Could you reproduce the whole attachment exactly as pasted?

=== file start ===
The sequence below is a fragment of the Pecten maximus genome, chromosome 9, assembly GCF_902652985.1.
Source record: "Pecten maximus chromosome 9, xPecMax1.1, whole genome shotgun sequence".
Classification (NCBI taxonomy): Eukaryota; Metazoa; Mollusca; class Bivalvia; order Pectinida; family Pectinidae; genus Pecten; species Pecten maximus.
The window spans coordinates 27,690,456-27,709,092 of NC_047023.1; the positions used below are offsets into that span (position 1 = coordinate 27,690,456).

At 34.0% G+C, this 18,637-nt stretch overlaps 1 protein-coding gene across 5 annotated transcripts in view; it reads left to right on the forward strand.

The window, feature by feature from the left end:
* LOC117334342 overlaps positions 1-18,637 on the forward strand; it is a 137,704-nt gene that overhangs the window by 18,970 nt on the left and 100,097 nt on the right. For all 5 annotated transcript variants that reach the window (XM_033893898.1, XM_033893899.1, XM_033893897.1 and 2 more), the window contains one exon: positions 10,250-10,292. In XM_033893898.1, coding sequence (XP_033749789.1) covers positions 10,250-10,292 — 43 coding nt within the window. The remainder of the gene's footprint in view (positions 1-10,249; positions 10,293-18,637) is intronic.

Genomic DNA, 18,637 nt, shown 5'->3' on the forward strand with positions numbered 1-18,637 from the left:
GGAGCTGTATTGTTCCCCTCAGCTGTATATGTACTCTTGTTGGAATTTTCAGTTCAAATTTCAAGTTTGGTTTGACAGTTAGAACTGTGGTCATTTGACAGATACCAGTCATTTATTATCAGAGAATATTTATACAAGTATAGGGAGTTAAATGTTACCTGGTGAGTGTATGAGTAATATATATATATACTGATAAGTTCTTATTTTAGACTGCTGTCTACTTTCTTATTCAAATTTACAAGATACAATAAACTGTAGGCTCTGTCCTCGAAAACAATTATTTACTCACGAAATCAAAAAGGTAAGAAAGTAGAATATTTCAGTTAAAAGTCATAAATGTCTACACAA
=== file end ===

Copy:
The sequence below is a fragment of the Pecten maximus genome, chromosome 9, assembly GCF_902652985.1.
Source record: "Pecten maximus chromosome 9, xPecMax1.1, whole genome shotgun sequence".
Classification (NCBI taxonomy): Eukaryota; Metazoa; Mollusca; class Bivalvia; order Pectinida; family Pectinidae; genus Pecten; species Pecten maximus.
The window spans coordinates 27,690,456-27,709,092 of NC_047023.1; the positions used below are offsets into that span (position 1 = coordinate 27,690,456).

At 34.0% G+C, this 18,637-nt stretch overlaps 1 protein-coding gene across 5 annotated transcripts in view; it reads left to right on the forward strand.

The window, feature by feature from the left end:
* LOC117334342 overlaps positions 1-18,637 on the forward strand; it is a 137,704-nt gene that overhangs the window by 18,970 nt on the left and 100,097 nt on the right. For all 5 annotated transcript variants that reach the window (XM_033893898.1, XM_033893899.1, XM_033893897.1 and 2 more), the window contains one exon: positions 10,250-10,292. In XM_033893898.1, coding sequence (XP_033749789.1) covers positions 10,250-10,292 — 43 coding nt within the window. The remainder of the gene's footprint in view (positions 1-10,249; positions 10,293-18,637) is intronic.

Genomic DNA, 18,637 nt, shown 5'->3' on the forward strand with positions numbered 1-18,637 from the left:
GGAGCTGTATTGTTCCCCTCAGCTGTATATGTACTCTTGTTGGAATTTTCAGTTCAAATTTCAAGTTTGGTTTGACAGTTAGAACTGTGGTCATTTGACAGATACCAGTCATTTATTATCAGAGAATATTTATACAAGTATAGGGAGTTAAATGTTACCTGGTGAGTGTATGAGTAATATATATATATACTGATAAGTTCTTATTTTAGACTGCTGTCTACTTTCTTATTCAAATTTACAAGATACAATAAACTGTAGGCTCTGTCCTCGAAAACAATTATTTACTCACGAAATCAAAAAGGTAAGAAAGTAGAATATTTCAGTTAAAAGTCATAAATGTCTACACAA